Voices in Tech: Flexible classroom designs aid STEM learning

Robert Dillon is director of innovative learning at The School District of University City in Missouri
By: | Issue: April, 2019
March 14, 2019
Robert Dillon, Director of Innovative Learning, The School District of University City, MissouriRobert Dillon, Director of Innovative Learning, The School District of University City, Missouri

 

Modern learning spaces can aid student learning in science, technology, engineering and mathematics, says Robert Dillon, the director of innovative learning for The School District of University City in Missouri. 

Dillon believes in using no- or low-budget design approaches to reimagine traditional rows of desks and transform them into spaces that allow students to learn actively. 

Chief technology officers and school building leaders need to actively consider the design of space, particularly in 1-to-1 learning initiatives, says Dillon, a featured speaker at the 2019 Future of Education Technology Conference for a sixth consecutive year. 

DA’s 2020 FETC will be held January 14-17 at the Miami Beach Convention Center.


What is the correlation between classroom design and learning? How can schools create “brain-friendly” learning spaces?

We’re learning more from brain research—such as a room can be very distracting by having too many things on the walls. Brain research says that if you can get kids up and moving in the classroom, presenting information, or writing and sketching on writeable spaces, it makes learning stickier. 

I go into a lot of schools and see technology equipment sitting fallow. In too many places, technology purchases have the chance to really make an impact, but usage plateaus because the space and type of instruction doesn’t allow for it. 

How can a school leader design a space for technology use and active STEM learning?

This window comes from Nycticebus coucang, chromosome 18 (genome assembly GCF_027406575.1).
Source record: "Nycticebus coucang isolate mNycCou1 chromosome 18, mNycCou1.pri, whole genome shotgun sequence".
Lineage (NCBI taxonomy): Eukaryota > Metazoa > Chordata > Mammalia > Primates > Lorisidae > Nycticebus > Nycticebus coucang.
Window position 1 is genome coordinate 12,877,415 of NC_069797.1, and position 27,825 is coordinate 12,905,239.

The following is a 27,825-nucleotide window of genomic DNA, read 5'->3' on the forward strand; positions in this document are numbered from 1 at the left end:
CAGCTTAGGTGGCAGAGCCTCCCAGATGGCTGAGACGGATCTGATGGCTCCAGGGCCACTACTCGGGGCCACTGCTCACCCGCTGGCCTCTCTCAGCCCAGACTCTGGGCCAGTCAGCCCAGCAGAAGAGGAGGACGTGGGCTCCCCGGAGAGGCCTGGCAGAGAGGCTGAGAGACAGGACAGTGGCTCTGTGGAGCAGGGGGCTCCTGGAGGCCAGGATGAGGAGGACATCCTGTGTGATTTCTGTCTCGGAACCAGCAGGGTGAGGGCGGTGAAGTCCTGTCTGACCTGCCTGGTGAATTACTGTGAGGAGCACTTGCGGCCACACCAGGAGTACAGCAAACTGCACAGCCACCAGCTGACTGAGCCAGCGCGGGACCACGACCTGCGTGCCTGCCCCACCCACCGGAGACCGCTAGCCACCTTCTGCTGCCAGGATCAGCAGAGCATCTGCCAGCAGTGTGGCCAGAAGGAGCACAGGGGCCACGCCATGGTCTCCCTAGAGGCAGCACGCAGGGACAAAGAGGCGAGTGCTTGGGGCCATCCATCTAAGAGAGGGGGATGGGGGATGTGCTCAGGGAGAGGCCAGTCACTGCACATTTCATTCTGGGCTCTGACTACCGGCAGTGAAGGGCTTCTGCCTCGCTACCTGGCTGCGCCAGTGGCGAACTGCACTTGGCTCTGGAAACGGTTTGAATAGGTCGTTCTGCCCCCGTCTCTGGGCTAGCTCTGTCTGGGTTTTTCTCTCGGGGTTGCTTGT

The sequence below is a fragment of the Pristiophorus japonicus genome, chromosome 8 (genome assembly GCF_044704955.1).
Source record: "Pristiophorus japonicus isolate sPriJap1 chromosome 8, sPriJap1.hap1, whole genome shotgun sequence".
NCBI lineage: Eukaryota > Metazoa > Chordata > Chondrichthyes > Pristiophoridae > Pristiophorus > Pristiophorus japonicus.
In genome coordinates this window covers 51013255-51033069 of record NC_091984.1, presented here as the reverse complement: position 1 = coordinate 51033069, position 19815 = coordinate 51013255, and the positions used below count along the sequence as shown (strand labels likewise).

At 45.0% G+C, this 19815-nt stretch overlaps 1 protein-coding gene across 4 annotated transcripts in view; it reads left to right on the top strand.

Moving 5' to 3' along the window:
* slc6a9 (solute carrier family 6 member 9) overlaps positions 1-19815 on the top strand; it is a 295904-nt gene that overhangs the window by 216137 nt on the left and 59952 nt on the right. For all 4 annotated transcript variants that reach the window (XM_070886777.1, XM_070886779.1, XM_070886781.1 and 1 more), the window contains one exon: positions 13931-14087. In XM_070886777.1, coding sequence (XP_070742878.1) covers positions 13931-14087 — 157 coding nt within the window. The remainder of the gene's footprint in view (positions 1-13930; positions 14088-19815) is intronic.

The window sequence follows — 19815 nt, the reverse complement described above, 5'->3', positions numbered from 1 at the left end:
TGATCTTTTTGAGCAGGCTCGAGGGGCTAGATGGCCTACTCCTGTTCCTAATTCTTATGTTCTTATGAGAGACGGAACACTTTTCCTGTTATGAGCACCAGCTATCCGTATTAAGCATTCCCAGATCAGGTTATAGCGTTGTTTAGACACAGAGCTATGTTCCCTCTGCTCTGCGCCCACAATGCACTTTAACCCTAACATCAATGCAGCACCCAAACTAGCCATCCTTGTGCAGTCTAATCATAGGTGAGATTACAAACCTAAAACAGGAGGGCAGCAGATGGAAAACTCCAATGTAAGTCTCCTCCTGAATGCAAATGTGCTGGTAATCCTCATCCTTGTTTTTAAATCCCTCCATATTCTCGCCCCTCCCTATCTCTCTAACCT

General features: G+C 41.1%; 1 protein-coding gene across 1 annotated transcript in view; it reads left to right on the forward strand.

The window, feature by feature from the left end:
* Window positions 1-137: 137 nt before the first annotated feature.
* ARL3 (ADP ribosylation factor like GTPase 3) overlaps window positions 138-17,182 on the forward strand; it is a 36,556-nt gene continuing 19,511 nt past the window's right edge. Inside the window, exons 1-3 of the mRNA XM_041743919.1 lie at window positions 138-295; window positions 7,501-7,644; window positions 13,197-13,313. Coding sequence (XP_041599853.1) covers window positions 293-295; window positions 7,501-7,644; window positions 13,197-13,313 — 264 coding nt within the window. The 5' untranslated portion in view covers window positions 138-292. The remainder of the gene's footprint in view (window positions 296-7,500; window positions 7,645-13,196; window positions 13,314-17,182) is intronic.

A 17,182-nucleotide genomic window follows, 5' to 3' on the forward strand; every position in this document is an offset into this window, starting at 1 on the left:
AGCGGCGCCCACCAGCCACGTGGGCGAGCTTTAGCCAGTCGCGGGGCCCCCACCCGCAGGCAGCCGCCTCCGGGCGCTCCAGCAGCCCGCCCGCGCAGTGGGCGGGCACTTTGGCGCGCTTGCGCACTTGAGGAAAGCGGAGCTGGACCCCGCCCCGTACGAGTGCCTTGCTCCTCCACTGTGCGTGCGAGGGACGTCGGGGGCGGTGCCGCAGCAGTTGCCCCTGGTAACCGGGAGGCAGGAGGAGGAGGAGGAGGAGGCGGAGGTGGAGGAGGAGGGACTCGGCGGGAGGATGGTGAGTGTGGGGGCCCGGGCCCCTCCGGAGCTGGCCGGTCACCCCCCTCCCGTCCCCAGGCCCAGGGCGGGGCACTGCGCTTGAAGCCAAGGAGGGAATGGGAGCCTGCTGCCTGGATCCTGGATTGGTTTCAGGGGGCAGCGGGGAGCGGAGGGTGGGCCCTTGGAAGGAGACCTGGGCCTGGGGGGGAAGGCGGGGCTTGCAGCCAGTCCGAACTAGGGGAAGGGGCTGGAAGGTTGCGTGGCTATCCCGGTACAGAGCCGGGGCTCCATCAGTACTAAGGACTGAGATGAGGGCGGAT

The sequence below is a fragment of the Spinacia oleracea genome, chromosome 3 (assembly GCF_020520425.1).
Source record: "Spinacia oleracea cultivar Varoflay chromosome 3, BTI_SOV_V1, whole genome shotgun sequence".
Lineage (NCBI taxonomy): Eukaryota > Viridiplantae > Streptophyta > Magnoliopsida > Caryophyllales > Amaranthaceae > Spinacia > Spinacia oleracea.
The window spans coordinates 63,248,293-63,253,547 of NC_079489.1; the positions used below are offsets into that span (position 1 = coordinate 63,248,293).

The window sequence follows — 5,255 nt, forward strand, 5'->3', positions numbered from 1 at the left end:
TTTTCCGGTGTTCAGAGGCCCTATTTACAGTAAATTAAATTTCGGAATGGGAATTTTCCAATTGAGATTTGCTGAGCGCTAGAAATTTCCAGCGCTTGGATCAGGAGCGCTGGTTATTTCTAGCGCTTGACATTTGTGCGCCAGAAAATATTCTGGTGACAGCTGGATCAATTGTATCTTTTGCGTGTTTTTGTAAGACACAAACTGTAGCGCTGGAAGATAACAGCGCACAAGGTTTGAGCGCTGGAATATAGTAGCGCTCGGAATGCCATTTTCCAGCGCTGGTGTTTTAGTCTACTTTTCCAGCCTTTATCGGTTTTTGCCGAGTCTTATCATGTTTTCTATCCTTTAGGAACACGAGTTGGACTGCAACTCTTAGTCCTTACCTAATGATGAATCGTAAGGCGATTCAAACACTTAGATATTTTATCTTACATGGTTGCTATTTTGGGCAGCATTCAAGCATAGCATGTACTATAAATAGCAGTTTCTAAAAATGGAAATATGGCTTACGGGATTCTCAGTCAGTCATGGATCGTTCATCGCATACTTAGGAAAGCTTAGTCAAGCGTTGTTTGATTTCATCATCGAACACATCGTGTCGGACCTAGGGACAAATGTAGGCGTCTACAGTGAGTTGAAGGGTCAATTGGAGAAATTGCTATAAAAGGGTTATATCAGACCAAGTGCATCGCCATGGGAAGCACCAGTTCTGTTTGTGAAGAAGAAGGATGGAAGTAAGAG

First and foremost, raise the level of intentionality. We make a lot of decision-making in current classrooms by omission instead of by commission. It’s as if inertia, momentum and tradition take over. Having a designer’s mindset is a good starting place. 

The second thing is to remember that there are so many things we could do with the perimeter of a classroom that really don’t cost money—from the color palette and the optimal amount of stuff on a wall to how natural light is let in. All of those things prime the pump for the technology purchases you make. 

Who needs to spearhead this effort?

It works best when the school leader is a champion for this. I believe we need a new generation of school leaders who have a stronger design sense. Not that they’re interior designers or have fashion sense or decoration sense, but they at least know how design, brain research and learning relate to one another.

As a middle school principal and a technology director, I saw lots of technology getting pumped into spaces. But the areas weren’t optimized for learning—all of it was out of sync. 

What do you mean by having technology and spaces “sync together”?

My role at the University City schools is to sit in the sweet spot between curriculum, operations and technology to make sure that everybody is purchasing and thinking around the same group of verbs. For example, we focus on three pillars of learning. We look to humanize, personalize and problematize learning for all students. It is important to discuss the verbs of a space. Once we know the verbs, we can put in the right furniture, technology and instruction. But until we know what’s supposed to happen in a space, we’re always kind of throwing darts.